By Brian CHERNICK
Glendale City Council convened on Tuesday two members short as Zareh Sinanyan and Ara Najarian are out for various reasons. Still maintaining a quorum, the council voted to begin the process of replacing the garbage and recycling bins citywide.
The automated containers, which allows residents and businesses to separate their trash, green waste and recycling, are due for a facelift and council will be adopting more cost-effective receptacles.
Currently Glendale’s containers have a unique color scheme that includes burgundy for trash, which is typically black in other cities. The burgundy color costs the city an additional $2,500 per order, regardless of order size, which occurs every one to two years. The additional cost is due to the factory’s need to flush its system of the previously used color to produce Glendale’s special color.
The changes to the containers will bring all three bins to a standard black color with black, green and blue lids to differentiate between trash, green waste and recycling, respectively.
“Most of our containers are 20 to 25 years old,” director of Public Works Roubik Golanian said. “Every year we have been spending $80,000 just to repair these old containers. We’re done with Band-Aids and duct tape, so it’s time to replace.”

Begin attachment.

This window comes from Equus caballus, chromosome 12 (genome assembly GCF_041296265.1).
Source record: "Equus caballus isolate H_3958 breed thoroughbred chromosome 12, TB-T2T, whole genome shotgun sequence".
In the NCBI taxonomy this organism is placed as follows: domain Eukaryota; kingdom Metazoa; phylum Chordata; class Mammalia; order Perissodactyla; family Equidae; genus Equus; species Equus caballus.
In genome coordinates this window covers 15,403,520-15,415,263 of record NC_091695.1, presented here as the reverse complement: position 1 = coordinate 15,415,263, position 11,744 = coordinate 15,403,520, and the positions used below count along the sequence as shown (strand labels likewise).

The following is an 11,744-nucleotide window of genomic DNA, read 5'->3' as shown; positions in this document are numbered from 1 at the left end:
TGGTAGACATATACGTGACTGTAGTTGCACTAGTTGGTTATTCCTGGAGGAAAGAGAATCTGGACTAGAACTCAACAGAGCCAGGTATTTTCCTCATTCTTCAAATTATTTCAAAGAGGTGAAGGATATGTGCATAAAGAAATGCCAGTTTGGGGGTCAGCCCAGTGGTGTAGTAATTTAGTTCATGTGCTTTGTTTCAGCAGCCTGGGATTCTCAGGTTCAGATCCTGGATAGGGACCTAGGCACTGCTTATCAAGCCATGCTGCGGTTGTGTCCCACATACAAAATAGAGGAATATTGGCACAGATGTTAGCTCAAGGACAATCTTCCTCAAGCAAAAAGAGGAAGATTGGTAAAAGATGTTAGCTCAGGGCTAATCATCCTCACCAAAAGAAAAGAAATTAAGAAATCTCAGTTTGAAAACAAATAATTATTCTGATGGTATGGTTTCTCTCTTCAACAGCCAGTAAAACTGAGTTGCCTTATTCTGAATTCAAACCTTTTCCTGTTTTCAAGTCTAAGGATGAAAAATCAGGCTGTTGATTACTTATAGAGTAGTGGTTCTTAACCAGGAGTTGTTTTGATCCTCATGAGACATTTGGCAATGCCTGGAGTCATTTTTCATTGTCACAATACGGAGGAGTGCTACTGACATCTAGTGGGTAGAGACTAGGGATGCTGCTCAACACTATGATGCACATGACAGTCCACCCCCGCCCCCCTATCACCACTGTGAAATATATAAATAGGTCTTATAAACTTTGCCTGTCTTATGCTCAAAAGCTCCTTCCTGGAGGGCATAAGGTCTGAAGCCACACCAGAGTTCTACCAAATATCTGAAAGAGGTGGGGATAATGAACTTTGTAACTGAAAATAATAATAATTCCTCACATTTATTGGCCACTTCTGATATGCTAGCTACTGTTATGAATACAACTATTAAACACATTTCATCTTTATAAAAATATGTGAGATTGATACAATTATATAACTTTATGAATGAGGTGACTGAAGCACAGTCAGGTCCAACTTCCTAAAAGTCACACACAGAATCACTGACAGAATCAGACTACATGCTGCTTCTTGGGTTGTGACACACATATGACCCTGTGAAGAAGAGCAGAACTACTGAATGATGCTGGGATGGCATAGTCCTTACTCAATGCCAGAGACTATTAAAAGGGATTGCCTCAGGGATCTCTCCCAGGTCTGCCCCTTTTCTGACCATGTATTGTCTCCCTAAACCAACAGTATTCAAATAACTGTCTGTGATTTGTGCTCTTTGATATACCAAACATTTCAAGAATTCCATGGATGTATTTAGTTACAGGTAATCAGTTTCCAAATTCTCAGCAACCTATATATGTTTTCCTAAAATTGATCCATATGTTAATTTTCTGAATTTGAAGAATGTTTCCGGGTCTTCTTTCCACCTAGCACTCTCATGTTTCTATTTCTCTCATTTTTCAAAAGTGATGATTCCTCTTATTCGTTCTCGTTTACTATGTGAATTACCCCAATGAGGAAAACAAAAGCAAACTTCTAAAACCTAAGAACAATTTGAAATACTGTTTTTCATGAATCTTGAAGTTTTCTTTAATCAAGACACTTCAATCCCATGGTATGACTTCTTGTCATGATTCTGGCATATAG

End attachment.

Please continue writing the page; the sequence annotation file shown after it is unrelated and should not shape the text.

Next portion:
According to the Public Works Dept., each container will cost approximately $50 and, based on the provided timeline, the distribution of the new containers will begin in the winter of 2018. Initial focus will be on the northern and southern edges of Glendale and then will move inward in phases that might take upwards of 30 years based on current replacement schedules.
The council was also presented with a report by the Glendale police and fire departments that detailed the departments’ ongoing training for man-made and naturally occurring emergencies. The focus of the presentation was on active shooter preparedness in the light of recent events across the country and the world in the last few years including the shooting in San Bernardino and in Pulse Nightclub in Orlando and the numerous car attacks in Europe.
Community training has been a priority for the departments that highlight the proper responses of “Run, Hide or Fight” when residents are encouraged to evacuate if it is safe, stay in place if not and to only fight back as a last resort.
Glendale Police and Fire have partnered in training since 2014 in order to strategize the role of each department in a crisis.
According to Deputy Fire Chief Bill Lynch, the 2013 shooting at Los Angeles International Airport (LAX) sparked the need for the departments to work in tandem to develop tactics.
“One of the issues that occurred during that incident was a [lack of] communication and lag time getting to the [victims],” Lynch said. “Our partnership here in Glendale with police and fire has addressed that situation and we continue to work together. I think our training has been extremely effective.”